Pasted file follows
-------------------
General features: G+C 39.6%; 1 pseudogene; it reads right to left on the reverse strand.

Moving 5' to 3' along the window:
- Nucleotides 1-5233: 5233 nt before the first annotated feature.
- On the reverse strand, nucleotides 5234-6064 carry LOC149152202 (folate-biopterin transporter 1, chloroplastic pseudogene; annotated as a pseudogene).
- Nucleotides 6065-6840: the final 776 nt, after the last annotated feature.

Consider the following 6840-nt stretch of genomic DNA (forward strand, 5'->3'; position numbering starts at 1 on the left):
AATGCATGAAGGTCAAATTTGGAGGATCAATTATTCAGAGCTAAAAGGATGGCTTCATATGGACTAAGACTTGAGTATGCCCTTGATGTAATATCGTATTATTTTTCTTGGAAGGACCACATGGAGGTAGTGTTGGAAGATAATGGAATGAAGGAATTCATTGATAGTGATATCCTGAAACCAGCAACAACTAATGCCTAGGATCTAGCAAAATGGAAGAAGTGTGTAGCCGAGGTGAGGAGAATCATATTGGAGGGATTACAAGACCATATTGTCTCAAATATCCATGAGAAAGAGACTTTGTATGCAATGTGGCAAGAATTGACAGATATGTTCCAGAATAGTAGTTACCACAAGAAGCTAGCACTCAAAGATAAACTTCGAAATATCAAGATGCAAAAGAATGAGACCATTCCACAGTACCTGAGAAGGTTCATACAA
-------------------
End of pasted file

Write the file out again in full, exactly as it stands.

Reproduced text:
General features: G+C 39.6%; 1 pseudogene; it reads right to left on the reverse strand.

Moving 5' to 3' along the window:
- Nucleotides 1-5233: 5233 nt before the first annotated feature.
- On the reverse strand, nucleotides 5234-6064 carry LOC149152202 (folate-biopterin transporter 1, chloroplastic pseudogene; annotated as a pseudogene).
- Nucleotides 6065-6840: the final 776 nt, after the last annotated feature.

Consider the following 6840-nt stretch of genomic DNA (forward strand, 5'->3'; position numbering starts at 1 on the left):
AATGCATGAAGGTCAAATTTGGAGGATCAATTATTCAGAGCTAAAAGGATGGCTTCATATGGACTAAGACTTGAGTATGCCCTTGATGTAATATCGTATTATTTTTCTTGGAAGGACCACATGGAGGTAGTGTTGGAAGATAATGGAATGAAGGAATTCATTGATAGTGATATCCTGAAACCAGCAACAACTAATGCCTAGGATCTAGCAAAATGGAAGAAGTGTGTAGCCGAGGTGAGGAGAATCATATTGGAGGGATTACAAGACCATATTGTCTCAAATATCCATGAGAAAGAGACTTTGTATGCAATGTGGCAAGAATTGACAGATATGTTCCAGAATAGTAGTTACCACAAGAAGCTAGCACTCAAAGATAAACTTCGAAATATCAAGATGCAAAAGAATGAGACCATTCCACAGTACCTGAGAAGGTTCATACAA